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Nonprofits have the power to protect the communities and environment in which we live. Unfortunately, a nonprofit's capacity to do good is directly correlated to the capital at their disposal—and many organizations are seriously underfunded.
Research shows that less than 25% of nonprofits have six months' worth of cash reserves. In fact, the majority of nonprofits have just enough capital to cover their overhead for a mere three months—an issue venture philanthropy is desperately hoping to change.
With venture philanthropy, for-profit companies invest in the nonprofit sector. By funneling capital to these organizations, they're better equipped to change their communities for the better. Below, we explain what venture philanthropy is, how it works, and whether it would be a good choice for your organization.
What is venture philanthropy?
Venture philanthropy is the practice in which venture capital firms invest in nonprofit organizations or socially responsible startups. Rather than typical venture capital funding—where the main benefit is strictly profits—venture philanthropy helps promote social good.
Venture philanthropy can be part of a larger corporate social responsibility (CSR) program, or as a standalone venture. Many times, a venture capital firm will invest in those organizations that perform the very change they want to see happen—whether it be through low-income housing, racial equity, accessible healthcare, meal distribution, or a new initiative to fight climate change.
Many times, a venture capital firm offers far more than capital to help get an early-stage startup or nonprofit off the ground. Venture capitalists (VCs) play a key role in operations and decision-making, often doubling as board members for the organization. These investors help the nonprofit founders increase their capacity building programs, launch new marketing campaigns, publish financial reports and forecasts, or help develop systems and processes.
The history of venture philanthropy 📈
The phrase "venture philanthropy" was first coined in 1969 by industrialist John D. Rockefeller III. At the time, he described it as the "imaginative pursuit of less conventional charitable purposes than those normally undertaken by established public charitable organisations." The Rockefeller Foundation gave its very first grant to the American Red Cross shortly after. Today, total grantmaking awarded by the foundation exceeds $17 billion. Other foundations, like the Bill and Melinda Gates Foundation, have followed suit, awarding $5.8 billion to 1,300+ grantees.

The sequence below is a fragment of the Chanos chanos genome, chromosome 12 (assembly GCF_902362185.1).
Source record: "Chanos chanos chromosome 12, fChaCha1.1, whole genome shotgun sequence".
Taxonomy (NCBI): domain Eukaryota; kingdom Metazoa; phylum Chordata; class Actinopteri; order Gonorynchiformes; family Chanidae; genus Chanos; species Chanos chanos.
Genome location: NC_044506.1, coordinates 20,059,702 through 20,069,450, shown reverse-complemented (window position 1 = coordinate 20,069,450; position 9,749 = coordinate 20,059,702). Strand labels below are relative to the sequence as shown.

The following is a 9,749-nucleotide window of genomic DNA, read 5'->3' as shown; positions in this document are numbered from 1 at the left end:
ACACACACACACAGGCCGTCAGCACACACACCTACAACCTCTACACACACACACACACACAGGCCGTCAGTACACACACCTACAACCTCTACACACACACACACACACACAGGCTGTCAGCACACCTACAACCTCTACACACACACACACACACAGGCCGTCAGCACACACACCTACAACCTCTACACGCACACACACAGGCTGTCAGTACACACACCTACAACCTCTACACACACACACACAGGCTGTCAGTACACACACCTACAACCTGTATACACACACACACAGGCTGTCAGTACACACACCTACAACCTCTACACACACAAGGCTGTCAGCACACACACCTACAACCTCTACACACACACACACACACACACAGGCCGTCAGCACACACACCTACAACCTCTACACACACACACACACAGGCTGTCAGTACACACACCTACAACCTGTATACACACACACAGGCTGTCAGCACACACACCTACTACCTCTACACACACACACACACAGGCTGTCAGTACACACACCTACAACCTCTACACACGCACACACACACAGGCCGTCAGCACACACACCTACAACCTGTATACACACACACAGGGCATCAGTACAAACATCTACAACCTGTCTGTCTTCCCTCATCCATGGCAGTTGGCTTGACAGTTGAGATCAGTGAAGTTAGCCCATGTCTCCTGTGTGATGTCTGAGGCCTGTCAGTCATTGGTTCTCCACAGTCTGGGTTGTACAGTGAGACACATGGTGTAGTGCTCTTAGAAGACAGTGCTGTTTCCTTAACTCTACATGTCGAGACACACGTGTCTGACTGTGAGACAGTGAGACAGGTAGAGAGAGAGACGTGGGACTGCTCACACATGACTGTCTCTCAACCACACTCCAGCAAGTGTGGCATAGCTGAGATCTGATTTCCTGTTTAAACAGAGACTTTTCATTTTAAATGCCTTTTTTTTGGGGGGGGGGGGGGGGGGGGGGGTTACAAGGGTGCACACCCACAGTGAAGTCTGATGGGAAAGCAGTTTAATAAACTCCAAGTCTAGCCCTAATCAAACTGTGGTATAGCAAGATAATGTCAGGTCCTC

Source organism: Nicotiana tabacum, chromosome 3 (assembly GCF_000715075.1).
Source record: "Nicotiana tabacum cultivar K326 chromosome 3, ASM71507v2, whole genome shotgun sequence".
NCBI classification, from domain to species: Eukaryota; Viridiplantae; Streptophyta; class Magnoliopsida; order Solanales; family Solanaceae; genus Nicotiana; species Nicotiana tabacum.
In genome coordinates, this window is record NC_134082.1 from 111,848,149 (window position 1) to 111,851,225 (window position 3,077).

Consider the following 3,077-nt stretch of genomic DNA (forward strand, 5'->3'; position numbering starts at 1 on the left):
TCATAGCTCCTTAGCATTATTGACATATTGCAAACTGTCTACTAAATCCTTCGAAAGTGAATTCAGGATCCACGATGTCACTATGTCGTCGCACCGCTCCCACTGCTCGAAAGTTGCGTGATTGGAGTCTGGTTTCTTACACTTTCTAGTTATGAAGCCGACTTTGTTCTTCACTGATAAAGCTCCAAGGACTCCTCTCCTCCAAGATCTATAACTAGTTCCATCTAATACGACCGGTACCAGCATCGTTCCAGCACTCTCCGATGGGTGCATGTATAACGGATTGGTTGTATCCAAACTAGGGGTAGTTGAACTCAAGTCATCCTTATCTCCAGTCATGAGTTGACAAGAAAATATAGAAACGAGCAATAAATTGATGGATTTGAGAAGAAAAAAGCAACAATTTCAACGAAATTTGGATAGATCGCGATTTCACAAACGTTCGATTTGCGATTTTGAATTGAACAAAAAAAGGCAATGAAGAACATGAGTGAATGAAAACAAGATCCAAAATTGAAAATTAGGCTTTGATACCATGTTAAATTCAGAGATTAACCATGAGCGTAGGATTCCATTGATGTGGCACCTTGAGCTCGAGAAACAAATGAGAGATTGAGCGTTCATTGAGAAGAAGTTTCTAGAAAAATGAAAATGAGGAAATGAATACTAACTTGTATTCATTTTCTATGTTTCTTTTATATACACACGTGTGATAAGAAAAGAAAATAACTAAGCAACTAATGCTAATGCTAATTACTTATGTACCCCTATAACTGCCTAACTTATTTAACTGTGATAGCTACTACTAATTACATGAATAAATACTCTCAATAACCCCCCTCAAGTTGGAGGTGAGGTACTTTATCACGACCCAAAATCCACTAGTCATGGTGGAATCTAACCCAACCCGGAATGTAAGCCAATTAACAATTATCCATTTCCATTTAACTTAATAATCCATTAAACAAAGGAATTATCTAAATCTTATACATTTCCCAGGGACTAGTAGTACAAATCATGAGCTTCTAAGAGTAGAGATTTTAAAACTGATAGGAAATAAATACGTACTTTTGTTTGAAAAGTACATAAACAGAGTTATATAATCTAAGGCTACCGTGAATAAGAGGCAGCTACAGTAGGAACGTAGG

With that being said, a VC does not need to be a multi-billion-dollar corporation—or one of America's most prominent billionaire families—in order to take part in venture philanthropy.
VCs of all sizes can take part in socially responsible investing in order to bring about change.
For example, the Robin Hood Foundation in New York helps fight poverty in New York City by funding early-stage nonprofits. Since its beginning, it has funded over 900 organizations. Plus, it helps these organizations in the areas of board recruitment, fundraising, and leadership development.
Venture philanthropy vs. impact investing 🙅
Venture philanthropy and impact investing are two phrases that are often confused, but they refer to two distinct practices.
With impact investing, firms diversify their portfolios by investing in organizations that strive to create a positive social impact. Although they’re investing in green or socially responsible decisions, a strong financial return remains the end goal.
Venture philanthropy, on the other hand, does not strive to flip a profit. Instead, the venture fund will typically offer grants to different nonprofits, social enterprises, or social entrepreneurs (which, in turn, serve as a tax deduction for the VC firm). While it's a high-engagement relationship—with the VC offering guidance in addition to upfront cash—a financial return is not the end goal.
4 benefits of venture philanthropy
Venture philanthropists help nonprofits build safer communities, launch green initiatives, and support a number of social causes. Here are just a few key benefits of venture philanthropy.